Refilling the boiler (noob trying to wrap up)

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Old 07-23-19, 05:00 PM
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Refilling the boiler (noob trying to wrap up)

Hi all,

Some of you helped me figure out how to drain my boiler a few weeks ago. Now I have completed my work on the radiators and I am trying to figure out how to refill the boiler. So far, I have heat in the first floor circuit, but I can't seem to get it up to the second floor. Here are the pictures again:


So I turned on the water (valve in front of the expansion tank in the bottom picture). I started the heat and, as I mentioned, I only got heat on the first floor.

I have a feeling I am supposed to turn of the valve on the return line (yellow in top right of bottom picture) and then open the red faucet and let a bunch of water and air come out. Is that correct? if so, should the heat be on while doing it?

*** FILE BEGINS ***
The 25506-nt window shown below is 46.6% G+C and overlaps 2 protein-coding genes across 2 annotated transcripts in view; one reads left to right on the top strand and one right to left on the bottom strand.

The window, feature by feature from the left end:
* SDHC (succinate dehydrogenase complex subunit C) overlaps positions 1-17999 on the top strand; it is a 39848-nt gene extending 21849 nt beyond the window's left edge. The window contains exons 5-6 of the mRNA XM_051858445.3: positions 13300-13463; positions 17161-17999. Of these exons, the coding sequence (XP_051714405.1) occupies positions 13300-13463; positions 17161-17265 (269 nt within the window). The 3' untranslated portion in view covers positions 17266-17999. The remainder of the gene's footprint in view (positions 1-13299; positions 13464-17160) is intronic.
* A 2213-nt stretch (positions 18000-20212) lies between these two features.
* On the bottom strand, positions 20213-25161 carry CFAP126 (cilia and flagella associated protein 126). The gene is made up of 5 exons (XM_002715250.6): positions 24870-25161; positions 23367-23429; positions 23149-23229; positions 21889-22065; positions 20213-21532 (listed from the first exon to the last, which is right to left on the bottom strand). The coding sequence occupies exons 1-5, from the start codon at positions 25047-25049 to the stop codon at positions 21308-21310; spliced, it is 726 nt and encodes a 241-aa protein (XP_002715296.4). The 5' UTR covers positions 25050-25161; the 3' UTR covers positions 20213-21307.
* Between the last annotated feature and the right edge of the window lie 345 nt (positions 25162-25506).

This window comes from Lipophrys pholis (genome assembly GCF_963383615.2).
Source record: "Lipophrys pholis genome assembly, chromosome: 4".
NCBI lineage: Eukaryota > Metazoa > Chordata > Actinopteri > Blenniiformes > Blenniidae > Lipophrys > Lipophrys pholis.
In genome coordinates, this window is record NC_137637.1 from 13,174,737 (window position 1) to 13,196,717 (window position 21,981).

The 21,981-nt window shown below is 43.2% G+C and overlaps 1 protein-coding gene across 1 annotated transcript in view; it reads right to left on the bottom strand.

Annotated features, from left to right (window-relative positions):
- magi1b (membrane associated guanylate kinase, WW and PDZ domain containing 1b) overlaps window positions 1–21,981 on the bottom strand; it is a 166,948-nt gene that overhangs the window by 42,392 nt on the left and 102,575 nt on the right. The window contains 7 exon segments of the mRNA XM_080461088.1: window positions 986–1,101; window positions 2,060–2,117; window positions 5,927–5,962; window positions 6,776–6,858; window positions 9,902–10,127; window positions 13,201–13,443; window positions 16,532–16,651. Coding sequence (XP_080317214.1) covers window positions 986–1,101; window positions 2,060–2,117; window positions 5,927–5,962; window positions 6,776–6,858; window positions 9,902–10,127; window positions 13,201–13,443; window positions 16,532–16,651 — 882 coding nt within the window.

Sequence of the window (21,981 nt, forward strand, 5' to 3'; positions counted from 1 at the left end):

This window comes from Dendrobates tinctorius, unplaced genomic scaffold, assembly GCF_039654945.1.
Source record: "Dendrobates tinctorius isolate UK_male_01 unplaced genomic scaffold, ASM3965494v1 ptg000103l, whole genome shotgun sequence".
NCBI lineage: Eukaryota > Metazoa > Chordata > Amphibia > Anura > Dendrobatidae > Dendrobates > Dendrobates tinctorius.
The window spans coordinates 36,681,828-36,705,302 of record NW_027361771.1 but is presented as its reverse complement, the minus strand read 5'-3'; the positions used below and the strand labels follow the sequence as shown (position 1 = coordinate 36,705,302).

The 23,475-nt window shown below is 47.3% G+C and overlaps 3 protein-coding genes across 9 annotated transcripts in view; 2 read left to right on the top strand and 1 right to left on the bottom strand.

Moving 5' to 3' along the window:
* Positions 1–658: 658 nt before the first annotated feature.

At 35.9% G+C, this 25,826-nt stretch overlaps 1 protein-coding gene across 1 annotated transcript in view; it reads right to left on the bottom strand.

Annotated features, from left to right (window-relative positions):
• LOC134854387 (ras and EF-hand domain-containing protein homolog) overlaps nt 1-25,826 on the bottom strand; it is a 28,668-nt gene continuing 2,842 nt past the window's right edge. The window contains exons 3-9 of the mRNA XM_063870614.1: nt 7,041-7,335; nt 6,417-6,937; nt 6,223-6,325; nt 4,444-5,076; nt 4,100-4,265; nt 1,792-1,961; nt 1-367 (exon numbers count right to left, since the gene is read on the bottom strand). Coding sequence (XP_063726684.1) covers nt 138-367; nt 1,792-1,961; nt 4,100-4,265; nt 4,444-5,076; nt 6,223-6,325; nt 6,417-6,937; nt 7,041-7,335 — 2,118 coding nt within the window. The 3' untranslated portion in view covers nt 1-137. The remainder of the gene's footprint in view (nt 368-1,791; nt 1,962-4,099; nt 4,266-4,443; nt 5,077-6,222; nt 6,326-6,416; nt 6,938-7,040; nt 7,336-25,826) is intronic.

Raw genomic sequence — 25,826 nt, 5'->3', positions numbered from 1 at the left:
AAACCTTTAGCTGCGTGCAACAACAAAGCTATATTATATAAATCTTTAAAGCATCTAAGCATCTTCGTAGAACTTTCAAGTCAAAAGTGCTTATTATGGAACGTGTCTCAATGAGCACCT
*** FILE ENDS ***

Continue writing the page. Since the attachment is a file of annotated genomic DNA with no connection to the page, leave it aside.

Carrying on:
Another option would be to just keep waiting and let it take its time. But would it get all air out effectively and would it ever get heat up to the second floor?

Thanks beforehand for any input...
 
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Old 07-24-19, 12:03 PM
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D,
You must bleed the air from the system to restore heat.

First, you do this with the boiler off. Then you close the yellow handle valve on the return and open the one on the cold water supply.

Then by lifting the lever on the feed valve you raise the boiler pressure to 25-28 psi and open the drain on the return line bleeding the air from the system keeping the boiler pressure high until you get a good steady steam of just water.

Then you shut the drain valve and return the lever to auto on the feed valve. At that point you should still have at least 25 psi in the boiler which you will drain until you reach 20 psi. This will be your operating pressure. Open your return valve and turn on the boiler to test.

This should restore your heat when you're done.

Hope this helps a little.
 
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Old 07-25-19, 11:21 AM
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That helps a lot!